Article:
As for my feeling on Aikido...
Most of the Aikido players I have met here in the United States have been sad, pathetic, out of shape, pacifist nerds who swear up and down that Aikido is the most dangerous thing since the black plague. Because of this I have developed a very poor opinion on the state of Aikido in the United States. Perhaps it's different in Japan, but the Aikido practicioners I have met in my travels were strange, awkward, and look as if they couldn't fight their way out of a paper bag.
Posted On:8/20/2002 10:37am
However some newer Aikido schools are getting more and more practical while still using aiki principles, look into Tomiki Aikido. Better yet look into aikijutsu arts.
True, true. Most aikido styles are nothing more than harmonious fluff. However, Tomiki/Shodokan Aikido, as well as Yoseikan Aikido have each created a type of shiai, so practicing these styles will, in fact, give you a chance to go against fully resisting opponents. Most other schools - Aikikai, Ki Society, etc - rely only on cooperative training with a nonresistant partner. If that fulfills you, fine, but it will not suffice for self defense.
I've studied Tomiki/Shodokan style for two years, and have managed to use it successfully on people outside of the dojo. However, I have unsuccessfully attempted it on trained grapplers. I managed to sneak in a few wrist locks on the ground, but never managed to throw them standing. So, as long as you don't plan on competing in MMA or NHB competitions, I'd say you'd be alright with Tomiki or Yoseikan, practically speaking.
Also, I'm almost positive small joint locks were banned from UFC not because they feared those bastardly aikidokas, but because small joints consist mostly of cartilage, which does not heal after scarring.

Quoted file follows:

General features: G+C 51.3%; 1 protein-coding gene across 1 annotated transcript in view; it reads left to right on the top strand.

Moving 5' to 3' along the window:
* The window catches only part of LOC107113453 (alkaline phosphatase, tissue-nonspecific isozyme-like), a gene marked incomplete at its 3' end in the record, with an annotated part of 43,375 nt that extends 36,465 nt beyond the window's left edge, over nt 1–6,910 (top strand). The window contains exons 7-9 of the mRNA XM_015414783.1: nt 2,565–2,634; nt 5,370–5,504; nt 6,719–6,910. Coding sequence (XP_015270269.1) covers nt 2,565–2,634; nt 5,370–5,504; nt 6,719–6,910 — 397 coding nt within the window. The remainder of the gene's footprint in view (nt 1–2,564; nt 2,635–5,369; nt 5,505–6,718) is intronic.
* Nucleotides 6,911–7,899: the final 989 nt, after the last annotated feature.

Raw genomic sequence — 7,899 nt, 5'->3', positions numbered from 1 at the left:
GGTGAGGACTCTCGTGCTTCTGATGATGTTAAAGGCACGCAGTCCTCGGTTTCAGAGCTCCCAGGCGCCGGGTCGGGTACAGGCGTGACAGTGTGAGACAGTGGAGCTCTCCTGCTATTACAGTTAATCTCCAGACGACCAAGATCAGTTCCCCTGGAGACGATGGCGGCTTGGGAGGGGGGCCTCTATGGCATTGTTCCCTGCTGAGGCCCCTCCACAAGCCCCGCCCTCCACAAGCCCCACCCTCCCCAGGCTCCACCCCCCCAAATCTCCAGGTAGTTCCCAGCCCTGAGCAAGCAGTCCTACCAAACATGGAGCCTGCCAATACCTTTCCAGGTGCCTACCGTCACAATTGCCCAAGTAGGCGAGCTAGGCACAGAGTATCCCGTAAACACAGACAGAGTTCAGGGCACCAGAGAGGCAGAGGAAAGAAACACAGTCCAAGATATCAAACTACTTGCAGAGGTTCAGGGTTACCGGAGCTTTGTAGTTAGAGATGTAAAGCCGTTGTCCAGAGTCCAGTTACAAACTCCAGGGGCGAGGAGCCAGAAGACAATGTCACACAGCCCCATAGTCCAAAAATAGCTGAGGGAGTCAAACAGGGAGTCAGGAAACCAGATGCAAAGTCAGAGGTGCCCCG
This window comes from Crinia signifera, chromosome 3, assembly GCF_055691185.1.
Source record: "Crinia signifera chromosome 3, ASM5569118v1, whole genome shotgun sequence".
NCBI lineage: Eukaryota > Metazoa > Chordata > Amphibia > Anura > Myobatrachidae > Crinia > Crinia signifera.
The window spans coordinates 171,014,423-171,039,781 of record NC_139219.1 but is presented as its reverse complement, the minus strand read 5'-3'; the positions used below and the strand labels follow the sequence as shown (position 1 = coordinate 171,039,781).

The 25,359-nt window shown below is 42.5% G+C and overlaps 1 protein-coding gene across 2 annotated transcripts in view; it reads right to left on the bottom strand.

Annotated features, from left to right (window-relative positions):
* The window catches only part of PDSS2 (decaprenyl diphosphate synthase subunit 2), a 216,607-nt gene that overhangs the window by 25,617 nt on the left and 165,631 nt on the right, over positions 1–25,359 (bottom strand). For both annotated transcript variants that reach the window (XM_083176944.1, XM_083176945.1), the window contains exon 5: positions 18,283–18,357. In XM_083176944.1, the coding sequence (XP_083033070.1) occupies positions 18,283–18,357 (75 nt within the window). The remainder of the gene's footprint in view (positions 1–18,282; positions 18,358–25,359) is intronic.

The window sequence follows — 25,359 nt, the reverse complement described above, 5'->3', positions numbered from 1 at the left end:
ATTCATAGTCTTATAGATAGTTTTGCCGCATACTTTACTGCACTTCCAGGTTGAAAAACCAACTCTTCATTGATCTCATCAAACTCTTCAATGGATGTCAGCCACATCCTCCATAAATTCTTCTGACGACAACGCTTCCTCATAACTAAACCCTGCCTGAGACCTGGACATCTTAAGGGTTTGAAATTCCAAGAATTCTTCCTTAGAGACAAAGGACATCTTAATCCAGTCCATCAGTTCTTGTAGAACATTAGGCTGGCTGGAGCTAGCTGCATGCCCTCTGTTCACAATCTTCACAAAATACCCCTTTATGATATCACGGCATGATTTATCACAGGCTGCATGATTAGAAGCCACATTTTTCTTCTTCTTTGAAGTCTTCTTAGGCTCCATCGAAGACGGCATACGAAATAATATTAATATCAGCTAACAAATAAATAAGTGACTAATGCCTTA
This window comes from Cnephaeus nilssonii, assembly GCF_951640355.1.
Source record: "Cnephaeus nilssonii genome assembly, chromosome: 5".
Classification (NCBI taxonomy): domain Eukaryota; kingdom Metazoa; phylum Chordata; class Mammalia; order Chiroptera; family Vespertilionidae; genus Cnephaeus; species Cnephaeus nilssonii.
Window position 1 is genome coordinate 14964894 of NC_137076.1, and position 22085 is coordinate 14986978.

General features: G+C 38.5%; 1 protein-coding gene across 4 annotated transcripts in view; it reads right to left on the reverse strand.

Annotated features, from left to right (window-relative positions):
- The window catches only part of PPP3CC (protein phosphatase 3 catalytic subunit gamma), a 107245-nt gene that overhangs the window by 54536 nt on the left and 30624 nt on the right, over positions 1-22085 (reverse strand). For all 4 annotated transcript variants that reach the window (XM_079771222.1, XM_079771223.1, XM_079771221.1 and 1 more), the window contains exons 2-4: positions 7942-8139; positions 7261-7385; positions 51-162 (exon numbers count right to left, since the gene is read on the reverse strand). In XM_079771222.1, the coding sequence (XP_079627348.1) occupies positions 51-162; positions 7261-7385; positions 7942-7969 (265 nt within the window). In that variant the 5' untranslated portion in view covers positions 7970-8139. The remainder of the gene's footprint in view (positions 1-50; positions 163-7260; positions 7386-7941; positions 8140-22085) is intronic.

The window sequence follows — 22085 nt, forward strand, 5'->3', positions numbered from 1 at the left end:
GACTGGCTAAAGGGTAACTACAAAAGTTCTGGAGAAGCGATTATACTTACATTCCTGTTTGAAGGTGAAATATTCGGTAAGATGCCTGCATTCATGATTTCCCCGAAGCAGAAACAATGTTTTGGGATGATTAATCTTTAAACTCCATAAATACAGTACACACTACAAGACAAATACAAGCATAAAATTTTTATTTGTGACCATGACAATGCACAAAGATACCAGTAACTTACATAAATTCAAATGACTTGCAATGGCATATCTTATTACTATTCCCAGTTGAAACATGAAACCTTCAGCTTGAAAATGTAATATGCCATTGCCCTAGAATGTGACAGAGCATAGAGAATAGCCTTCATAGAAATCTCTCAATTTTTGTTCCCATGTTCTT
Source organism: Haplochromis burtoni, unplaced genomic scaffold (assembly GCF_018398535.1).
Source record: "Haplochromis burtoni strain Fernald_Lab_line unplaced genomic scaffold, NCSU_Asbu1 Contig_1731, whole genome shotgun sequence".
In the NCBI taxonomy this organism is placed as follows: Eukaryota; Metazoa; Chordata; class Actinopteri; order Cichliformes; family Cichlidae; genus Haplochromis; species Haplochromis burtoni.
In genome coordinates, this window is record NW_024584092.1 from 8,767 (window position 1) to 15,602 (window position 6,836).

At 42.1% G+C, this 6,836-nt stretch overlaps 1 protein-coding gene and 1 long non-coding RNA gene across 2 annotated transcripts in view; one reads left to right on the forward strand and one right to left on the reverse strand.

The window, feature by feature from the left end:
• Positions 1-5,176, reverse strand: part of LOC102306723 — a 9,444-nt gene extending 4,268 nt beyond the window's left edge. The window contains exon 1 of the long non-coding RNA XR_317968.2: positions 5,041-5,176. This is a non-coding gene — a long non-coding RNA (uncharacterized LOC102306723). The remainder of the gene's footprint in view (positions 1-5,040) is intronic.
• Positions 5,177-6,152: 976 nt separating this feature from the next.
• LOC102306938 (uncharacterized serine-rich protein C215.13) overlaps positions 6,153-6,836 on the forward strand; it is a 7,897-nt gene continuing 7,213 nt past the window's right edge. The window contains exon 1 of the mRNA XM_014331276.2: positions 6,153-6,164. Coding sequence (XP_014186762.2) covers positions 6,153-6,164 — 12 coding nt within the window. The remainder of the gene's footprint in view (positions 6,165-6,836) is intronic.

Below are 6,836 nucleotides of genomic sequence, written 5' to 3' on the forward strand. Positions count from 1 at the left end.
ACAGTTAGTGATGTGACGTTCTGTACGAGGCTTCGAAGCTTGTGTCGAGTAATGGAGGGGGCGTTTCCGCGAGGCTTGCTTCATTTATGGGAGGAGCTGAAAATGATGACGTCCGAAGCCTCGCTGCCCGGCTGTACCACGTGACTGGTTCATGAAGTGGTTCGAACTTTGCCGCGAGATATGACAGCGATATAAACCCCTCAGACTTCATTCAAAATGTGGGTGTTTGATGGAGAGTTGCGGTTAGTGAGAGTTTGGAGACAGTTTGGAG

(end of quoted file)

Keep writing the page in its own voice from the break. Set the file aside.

Posted On:8/20/2002 11:50am
I am an Aikido practitioner, yet I believe most Aikido teachers do not teach it in the concept of self-defense and havenít a clue on how to teach for such a concept. But most doesn't equate all.
Personally I study Korindo Aikido which is a totally separated M.A. which has developed independently out of the J.J.J. around the same time Ueshiba was developed (a bit later). Korindo Aikido is by nature a very practical M.A. and doesnít include most of the almost religious content Ueshiba placed in his Aikido. Yet, I wouldnít recommend my M.A. to anyone who is concentrated on the short range, it takes lots of years to become truly proficient in this art (similarly to other soft & sophisticated traditionally oriented M.A.). the techniques often seem just like Ueshiba Aikido techniques but having practiced the latter for a short while as well, I must say the difference in the details makes all the difference.
Since my style is called Aikido, I have participated in several Aikikai seminars. I came to the above conclusion: most of them arenít even trying to teach a practical M.A.. Some only practice hand grabbing and often the attacker (Uke) is the more Harmonic and flowing then the defender (Tori). But not everyone is inefficient; a few of them are very good. Actually, these practical Aikidokaís often
A couple of hint that could help you in your decision:
* Ask and see if they practice techniques against an attacker using punches and kicks
* Ask and see if they practice some form of free sparring.
* Try checking if cooperation from the attacker is necessary or would they perform against a resisting opponent as well (donít check it with a beginner and remember you should remain unharmed at the end so they might be unable to finish the technique)
* Are all practices just static or do they include dynamic practice as well (both practitioners move before the attack)
* How long does it take to perform the technique when performed in normal speed (not trying to move as fast as possible)? If it takes forever and they move around several steps not practical in general.
Naturally, these are only pointers, and at least some refer to the more advanced students. When practicing a new technique and/or principle or trying to improve a known one, advanced students may practice from a static hand grab. The question is do they practice the other forms as well?
Articles and Reviews
Tools and Info